Sunday Mail Column for Sunday 19 June 2011: The one about Georgie and Red Nose Day
I debated writing this column today.
Mostly because in some ways it defeats the reason – or one of the reasons – why Brad, Ava and I moved here, to Adelaide, in the first place. Why we packed up our belongings in January and redirected our mail and moved across the country leaving behind all our family and friends in Brisbane to come here where we knew no one. Or, more specifically, where nobody knew us.
Of course Brad’s job and the wineries and the restaurants and the festivals and the markets and the Adelaide Hills were all big drawcards. (And frankly the Roasted Berkshire Pork Belly with green apple, wombok & dill salad at The Pot on King William Road should really be part of your tourism campaign.) But mostly Adelaide represented a fresh start. A chance to have some breathing space. The City of Churches, we decided, would give us some time to heal as a family of three.
And it has. We have. Alone in this windy city for the past five months, we’ve blazed our own trail; discovering for ourselves favourite playgrounds and parks. Cafes and cake shops. We’ve worn a path to the Adelaide Zoo. And, err, our local Tavern, if we’re going to be completely honest. We’ve relished the chance to rug up in coats and scarves and watched Mother Nature put on an autumn show with the trees and leaves that rivals anything on the Las Vegas strip. And we’ve happily bunkered down on many a cold evening in front of the telly trying to work out what the hell AFL is all about.
But there comes a time in the healing process, at least according to my mother, when a cut or a scratch or a graze needs to be exposed. When the bandaid must come off and the wound left open to fresh air and sunshine. To life. Does it feel vulnerable to the elements at first? Of course. But that cut, my mother would always say, needs to be allowed to breathe.
I’m beginning to suspect that emotional wounds are no different. Eventually we need to uncover them to truly let them heal. You can’t, or at least I can’t, hide out forever hoping hoping hoping – please God hoping – the hairdresser won’t casually ask how many children you have while she washes your hair. That the friendly mum you’ve started chatting to at the park won’t innocently question if Ava is your only child. That the childcare assistant who works at the crèche at your gym won’t want to know if your toddler has a sibling.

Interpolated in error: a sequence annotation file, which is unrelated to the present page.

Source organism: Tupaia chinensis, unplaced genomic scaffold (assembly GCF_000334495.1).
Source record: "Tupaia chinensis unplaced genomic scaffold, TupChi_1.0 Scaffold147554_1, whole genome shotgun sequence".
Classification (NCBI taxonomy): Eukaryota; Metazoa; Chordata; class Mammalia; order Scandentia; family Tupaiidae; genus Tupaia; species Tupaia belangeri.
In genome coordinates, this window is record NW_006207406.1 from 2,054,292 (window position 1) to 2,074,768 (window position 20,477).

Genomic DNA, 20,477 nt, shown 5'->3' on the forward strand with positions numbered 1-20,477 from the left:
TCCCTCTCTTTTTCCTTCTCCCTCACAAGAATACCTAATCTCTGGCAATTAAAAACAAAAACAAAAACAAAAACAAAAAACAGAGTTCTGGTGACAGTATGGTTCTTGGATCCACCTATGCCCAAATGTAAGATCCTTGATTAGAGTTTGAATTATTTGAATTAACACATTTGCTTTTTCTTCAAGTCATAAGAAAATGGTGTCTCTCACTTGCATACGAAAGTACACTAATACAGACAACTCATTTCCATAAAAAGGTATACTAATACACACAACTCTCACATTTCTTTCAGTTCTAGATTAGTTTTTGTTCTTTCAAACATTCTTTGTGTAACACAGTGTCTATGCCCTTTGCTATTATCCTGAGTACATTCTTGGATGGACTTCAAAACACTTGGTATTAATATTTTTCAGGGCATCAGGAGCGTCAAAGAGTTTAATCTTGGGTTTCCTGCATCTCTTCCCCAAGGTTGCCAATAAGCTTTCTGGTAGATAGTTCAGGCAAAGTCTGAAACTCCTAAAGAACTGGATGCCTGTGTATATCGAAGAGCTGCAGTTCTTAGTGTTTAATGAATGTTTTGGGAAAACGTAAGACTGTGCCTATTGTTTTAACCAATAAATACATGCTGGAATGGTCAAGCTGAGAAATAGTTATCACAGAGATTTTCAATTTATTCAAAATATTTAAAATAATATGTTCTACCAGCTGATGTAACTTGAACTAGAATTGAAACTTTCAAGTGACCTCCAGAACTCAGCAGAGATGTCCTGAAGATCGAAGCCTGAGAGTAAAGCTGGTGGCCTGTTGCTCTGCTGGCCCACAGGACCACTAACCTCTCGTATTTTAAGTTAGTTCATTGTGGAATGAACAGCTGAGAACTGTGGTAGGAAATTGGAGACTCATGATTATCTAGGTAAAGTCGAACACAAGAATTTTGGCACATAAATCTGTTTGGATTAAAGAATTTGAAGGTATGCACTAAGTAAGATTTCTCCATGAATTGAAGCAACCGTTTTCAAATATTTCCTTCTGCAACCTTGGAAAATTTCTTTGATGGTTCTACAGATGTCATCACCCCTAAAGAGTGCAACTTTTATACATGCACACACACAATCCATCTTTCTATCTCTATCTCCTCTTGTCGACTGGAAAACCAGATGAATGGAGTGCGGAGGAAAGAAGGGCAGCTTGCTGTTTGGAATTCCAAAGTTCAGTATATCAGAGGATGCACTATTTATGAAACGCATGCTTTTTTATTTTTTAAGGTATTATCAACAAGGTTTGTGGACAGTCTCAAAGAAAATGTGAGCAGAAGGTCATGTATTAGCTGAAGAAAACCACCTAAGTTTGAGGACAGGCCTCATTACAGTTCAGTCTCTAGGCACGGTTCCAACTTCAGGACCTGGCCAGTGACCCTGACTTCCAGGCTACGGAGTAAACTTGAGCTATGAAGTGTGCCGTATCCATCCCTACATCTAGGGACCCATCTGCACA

Because what will happen – what always happens – when you are asked how many children you have is that you will give one answer but silently think another. And it will be that way for the rest of your life.
Our daughter Georgie was stillborn last September. Ava’s much-wanted little sister unexpectedly died just 10 days before she was due to be delivered. That was nine months ago. And not a day goes by that we don’t miss her.
Next Friday 24 June, is Red Nose Day, a day we all associate with the pivotal role SIDS and Kids has played in reducing the occurrences of Sudden and Unexplained Infant Death Syndrome (SIDS).
But what many people don’t know is that SIDS and Kids fund medical research and provide a range of bereavement support services to anyone who has suffered the sudden and unexpected death of a baby or child under the age of six, regardless of cause. Miscarriage. Stillbirth. Cot death. Accident or illness.
There are thousands of parents silently grieving lost pregnancies, babies, children. Please buy a red nose this week or give generously at www.sidsandkids.org If you have lost a baby or a child and would like to talk to someone, SIDS and Kids operate a 24-hour Bereavement Support line. Call (08) 8369 0155.
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Over the past 25 years Rebecca Sparrow has earned a living as a travel writer, a television publicist, a marketing executive, a magazine editor, a TV scriptwriter, a radio producer, a newspaper columnist and as an author.